Remote Worker: How to Stay Top of Mind When You Are Out of Sight

Remote Worker: How to Stay Top of Mind When You’re Out of Sight

(Image: File)
(Image: Thinkstock)

Millennials crave workplace flexibility now more than ever–especially when this flexible option involves waking up in the morning, walking in the living room, booting up a laptop and working from home once or twice during the week in cozy pajamas.

Telecommuting has increased significantly in the U.S. as about 13.4 million people traded in daily commutes for instant work productivity in 2010 compared with 9.2 million U.S. workers in 1997.

However, for young professionals who are fresh in their career, working from home can be challenging when you are not directly in front of your boss everyday. Here are tips to stand out on the days you are an office of one:

1. Over communicate. As a former serial telecommuter for almost two years, I can say that managers love when you go to them before they come to you. This simply means if you and your boss have discussed the details of a project you are working on, you don’t want to wait until he/ she checks in on you. Provide quick updates via email throughout the day to let them know the status on timing for project completion or any challenges you are encountering. They will appreciate it.

2. Contribute ideas during phone meetings. While your face may not be visible, try not to let your voice go unheard too. If you have a great idea, throw it out there and get comfortable with being an integral member of the team even through the phone. Position yourself as someone your colleagues can always rely on for creative suggestions or possible resolutions to challenges.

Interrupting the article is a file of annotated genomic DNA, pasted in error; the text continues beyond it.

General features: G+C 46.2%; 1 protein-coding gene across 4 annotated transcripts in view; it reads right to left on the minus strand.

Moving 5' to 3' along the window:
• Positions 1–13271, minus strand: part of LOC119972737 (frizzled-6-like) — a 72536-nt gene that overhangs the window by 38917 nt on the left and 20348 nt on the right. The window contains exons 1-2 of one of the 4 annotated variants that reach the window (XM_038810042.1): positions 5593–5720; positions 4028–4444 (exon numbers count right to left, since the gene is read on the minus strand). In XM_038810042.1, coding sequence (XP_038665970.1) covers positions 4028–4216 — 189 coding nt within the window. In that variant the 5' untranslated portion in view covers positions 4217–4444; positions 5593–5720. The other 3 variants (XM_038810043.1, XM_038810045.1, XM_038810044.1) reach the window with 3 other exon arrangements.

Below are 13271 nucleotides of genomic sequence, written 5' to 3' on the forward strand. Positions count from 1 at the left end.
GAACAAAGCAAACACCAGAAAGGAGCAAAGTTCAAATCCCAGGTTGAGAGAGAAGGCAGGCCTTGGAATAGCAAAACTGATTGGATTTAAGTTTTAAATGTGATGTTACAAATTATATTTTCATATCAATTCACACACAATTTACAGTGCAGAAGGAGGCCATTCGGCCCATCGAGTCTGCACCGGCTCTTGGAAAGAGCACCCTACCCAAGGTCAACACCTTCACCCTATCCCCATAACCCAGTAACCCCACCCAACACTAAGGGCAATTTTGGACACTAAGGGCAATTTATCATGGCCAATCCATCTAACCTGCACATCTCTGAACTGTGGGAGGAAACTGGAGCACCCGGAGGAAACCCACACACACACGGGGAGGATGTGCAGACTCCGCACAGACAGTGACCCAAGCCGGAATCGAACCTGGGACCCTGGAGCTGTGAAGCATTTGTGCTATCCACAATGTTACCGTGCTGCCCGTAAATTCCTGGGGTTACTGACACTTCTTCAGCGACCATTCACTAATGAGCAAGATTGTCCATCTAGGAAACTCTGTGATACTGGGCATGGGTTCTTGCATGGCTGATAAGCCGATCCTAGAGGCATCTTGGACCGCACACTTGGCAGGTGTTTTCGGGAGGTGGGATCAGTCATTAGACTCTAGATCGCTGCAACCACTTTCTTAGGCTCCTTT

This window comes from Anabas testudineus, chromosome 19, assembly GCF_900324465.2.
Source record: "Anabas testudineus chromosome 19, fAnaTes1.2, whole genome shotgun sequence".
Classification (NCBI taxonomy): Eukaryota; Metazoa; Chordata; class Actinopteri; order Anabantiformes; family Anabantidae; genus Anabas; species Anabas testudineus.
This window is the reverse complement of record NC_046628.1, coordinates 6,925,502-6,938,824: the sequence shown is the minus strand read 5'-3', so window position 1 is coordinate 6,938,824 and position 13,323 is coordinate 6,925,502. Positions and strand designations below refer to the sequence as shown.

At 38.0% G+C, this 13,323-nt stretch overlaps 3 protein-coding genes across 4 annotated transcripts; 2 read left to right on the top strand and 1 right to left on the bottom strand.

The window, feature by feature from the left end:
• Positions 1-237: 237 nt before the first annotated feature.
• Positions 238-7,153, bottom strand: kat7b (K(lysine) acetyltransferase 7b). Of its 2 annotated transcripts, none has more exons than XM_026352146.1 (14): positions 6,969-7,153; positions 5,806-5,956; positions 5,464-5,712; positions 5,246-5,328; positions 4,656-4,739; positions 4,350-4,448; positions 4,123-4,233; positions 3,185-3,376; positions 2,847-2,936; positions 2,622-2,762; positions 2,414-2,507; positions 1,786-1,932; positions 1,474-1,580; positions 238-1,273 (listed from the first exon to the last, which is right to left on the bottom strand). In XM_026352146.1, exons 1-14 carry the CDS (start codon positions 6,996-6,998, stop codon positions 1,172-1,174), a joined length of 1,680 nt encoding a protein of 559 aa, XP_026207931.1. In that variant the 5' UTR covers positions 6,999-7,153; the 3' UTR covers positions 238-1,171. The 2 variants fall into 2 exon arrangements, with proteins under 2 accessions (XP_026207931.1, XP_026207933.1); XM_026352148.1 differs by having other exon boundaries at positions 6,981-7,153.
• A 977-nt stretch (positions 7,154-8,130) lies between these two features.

3. Volunteer for projects outside of your normal tasks. You may experience some downtime in between big projects and deadlines while working from home and that’s okay. This is the perfect time to check in with your team and find out if there is an opportunity to work on something new that you’ve never done before. Utilize these opportunities to enhance your skillset and stretch your brain.

4. Request occasional face time. Thanks to Skype, Google Hangouts and FaceTime, telecommuters still have the opportunity to personalize interaction with their boss and other team members through video conferencing technology. Sometimes, it’s best to have a visual connection when you start experiencing the cabin fever that usually strikes during the last few hours of the workday. Quick video meetings are perfect for end of the day wrap-ups and discussing the next day’s agenda.

Jaimee Ratliff (@WhatJaiSays) is a nationally published resource on career and life development. A communications professional who is addicted to hashtags and skymiles, Jaimee strives to encourage young professionals to maximize their personal brand while energizing their personal passions. When she is not dreaming up plans for her next international adventure, she can be found in Houston writing up a storm. Jaimee is also a freelance content creator for individuals and businesses. Her writing has appeared in Brazen Careerist, the Chicago Tribune and Ragan Communications. She holds a bachelor’s degree in English from Spelman College.